However, the Conservative-led government introduced new legislation in 2014 that aimed to “radically streamline” ASB-enforcement powers, reducing them from eighteen to six; replace the ASBO and its related orders with measures that more effectively addressed the offending behaviour of individuals; and create new mechanisms for victims to be more involved in the response, such as the “community trigger”.
Consolidating the Powers Available
Concerned that the powers to tackle ASB had become too complex, the government proposed the creation of six new ones to absorb the 18 that existed at the time.
How ASB enforcement powers were consolidated in 2014
Source: House of Commons Library
While the objectives – both to consolidate powers and to provide greater flexibility to agencies on the front-lines – had a clear logic, the lack of a clear national framework for implementing these new powers is likely to have impeded their effectiveness. The government removed any requirement for those implementing enforcement to share any information on their use of the new powers. As a result, there is no longer any centrally published and accredited data, which means we do not have an accurate picture of when and how these powers are being used or who is being affected by them across England and Wales.
Replacing the ASBO
The 2014 Anti-social Behaviour, Crime and Policing Act abolished the ASBO and in its place created a new civil injunction. There are two main differences between the two. First, breaching an ASB civil injunction does not constitute a criminal offence. Second, in addition to prohibiting the behaviours, civil injunctions can require individuals to take part in “positive requirements”, for example an alcohol-awareness course.
There were certainly valid criticisms of ASBOs from the speed of the process involved (sometimes, several months) to the relatively high number (around half) that were breached. Despite this, they were nonetheless clearly understood by the public and had become synonymous with a national desire to tackle the problem. The fact that a breach of an ASBO constituted a criminal offence allowed the system to send a strong signal about unacceptable norms of behaviour and the consequences that would follow.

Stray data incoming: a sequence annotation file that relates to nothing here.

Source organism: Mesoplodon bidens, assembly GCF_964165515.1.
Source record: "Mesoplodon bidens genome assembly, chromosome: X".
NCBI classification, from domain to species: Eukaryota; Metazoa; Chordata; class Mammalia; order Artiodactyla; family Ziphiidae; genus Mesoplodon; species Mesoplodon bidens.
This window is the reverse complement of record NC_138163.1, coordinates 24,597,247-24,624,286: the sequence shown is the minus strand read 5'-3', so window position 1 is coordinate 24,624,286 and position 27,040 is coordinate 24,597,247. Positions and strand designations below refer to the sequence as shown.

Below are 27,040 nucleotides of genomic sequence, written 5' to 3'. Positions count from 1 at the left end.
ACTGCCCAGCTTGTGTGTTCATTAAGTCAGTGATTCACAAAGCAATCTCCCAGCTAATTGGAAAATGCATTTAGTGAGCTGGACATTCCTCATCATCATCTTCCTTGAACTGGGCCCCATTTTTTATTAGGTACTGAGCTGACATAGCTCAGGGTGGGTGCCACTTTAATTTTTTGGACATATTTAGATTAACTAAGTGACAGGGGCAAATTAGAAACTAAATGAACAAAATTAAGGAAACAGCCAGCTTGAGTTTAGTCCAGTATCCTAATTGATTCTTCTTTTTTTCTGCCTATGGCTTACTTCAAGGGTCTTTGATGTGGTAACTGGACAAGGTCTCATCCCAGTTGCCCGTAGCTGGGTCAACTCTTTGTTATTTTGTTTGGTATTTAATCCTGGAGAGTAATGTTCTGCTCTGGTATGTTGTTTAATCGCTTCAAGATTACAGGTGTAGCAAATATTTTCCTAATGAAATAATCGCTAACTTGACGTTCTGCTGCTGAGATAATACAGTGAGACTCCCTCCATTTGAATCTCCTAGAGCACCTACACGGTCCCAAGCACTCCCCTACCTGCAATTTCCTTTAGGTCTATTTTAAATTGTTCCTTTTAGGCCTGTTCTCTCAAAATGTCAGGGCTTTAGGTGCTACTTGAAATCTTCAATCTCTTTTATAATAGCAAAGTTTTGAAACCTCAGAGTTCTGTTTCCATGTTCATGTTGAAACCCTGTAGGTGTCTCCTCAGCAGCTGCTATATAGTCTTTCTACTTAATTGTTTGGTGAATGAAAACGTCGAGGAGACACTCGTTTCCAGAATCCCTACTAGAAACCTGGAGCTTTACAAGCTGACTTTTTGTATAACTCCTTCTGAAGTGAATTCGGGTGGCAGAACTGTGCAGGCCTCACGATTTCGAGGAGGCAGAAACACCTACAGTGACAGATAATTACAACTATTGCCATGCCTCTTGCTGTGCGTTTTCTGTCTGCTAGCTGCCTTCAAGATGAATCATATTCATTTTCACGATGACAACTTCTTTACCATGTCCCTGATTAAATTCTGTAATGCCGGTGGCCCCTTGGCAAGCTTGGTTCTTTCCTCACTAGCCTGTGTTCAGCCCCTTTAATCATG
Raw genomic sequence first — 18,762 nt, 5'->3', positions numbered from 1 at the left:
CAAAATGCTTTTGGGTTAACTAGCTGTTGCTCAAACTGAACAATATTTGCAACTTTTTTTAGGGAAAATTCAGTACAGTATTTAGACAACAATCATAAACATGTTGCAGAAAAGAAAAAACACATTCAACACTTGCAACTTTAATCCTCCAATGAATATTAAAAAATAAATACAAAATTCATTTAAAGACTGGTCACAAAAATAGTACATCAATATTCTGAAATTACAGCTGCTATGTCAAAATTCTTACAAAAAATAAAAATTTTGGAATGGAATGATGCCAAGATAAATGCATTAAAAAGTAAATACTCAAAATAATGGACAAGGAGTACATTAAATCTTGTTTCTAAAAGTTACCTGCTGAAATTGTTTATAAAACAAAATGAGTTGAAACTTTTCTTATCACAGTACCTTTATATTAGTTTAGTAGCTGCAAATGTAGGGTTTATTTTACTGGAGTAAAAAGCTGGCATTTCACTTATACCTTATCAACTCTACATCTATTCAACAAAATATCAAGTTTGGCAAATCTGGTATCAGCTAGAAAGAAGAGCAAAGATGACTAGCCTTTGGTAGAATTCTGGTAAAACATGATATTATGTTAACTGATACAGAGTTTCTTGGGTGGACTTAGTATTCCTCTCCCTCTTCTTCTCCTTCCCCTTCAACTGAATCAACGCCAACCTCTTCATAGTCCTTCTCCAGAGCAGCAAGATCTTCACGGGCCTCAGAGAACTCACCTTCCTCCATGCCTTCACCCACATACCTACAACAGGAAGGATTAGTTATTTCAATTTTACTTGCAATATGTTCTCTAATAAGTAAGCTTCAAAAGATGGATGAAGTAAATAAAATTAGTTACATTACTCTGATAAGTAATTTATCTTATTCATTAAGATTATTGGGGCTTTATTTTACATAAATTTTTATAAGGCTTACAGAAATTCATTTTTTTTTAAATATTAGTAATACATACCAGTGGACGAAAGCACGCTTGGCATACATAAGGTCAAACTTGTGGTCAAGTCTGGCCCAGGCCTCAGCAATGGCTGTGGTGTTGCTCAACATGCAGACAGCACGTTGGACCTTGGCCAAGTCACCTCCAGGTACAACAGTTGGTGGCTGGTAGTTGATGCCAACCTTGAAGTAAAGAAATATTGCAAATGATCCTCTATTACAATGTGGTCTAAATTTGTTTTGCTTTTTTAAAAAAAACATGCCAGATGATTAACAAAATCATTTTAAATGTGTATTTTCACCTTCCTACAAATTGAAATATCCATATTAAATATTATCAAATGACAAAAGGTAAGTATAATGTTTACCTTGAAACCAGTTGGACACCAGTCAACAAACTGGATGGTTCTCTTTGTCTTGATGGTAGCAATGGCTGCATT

It is far from clear that the civil injunction achieves similar levels of clarity and there are concerns that the dilution of criminal sanctions may have undermined levels of deterrence.[_] Again though, the lack of robust data on the use and efficacy of the new powers makes an objective assessment impossible.
New Ways for Victims to Influence Action
The government was concerned that in tackling ASB, local agencies did not adequately focus on the needs of victims and, too often, victims reported these problems without a response. To remedy that, the government introduced:
A new out-of-court disposal available to the police called the “community resolution” for which victims are provided an opportunity to influence how their perpetrator is punished.
A new duty on police, local authorities and some other partners to take action to deal with persistent ASB, known as the so-called community trigger.
Community resolutions were designed to give victims a say in how their perpetrator was punished but they have proved controversial. For example, the Magistrates Association has argued that they have resulted in inconsistent outcomes for perpetrators and victims, and these inconsistencies may undermine the legitimacy of the justice system.[_] A recent review of out-of-court disposals suggested there is a lack of data and oversight surrounding the use and effectiveness of community resolutions (despite their making up more than half of out-of-court disposals in England and Wales) while limited enforcement around the conditions set may have led to them being applied inappropriately and in ways that enhance the risk to victims.[_]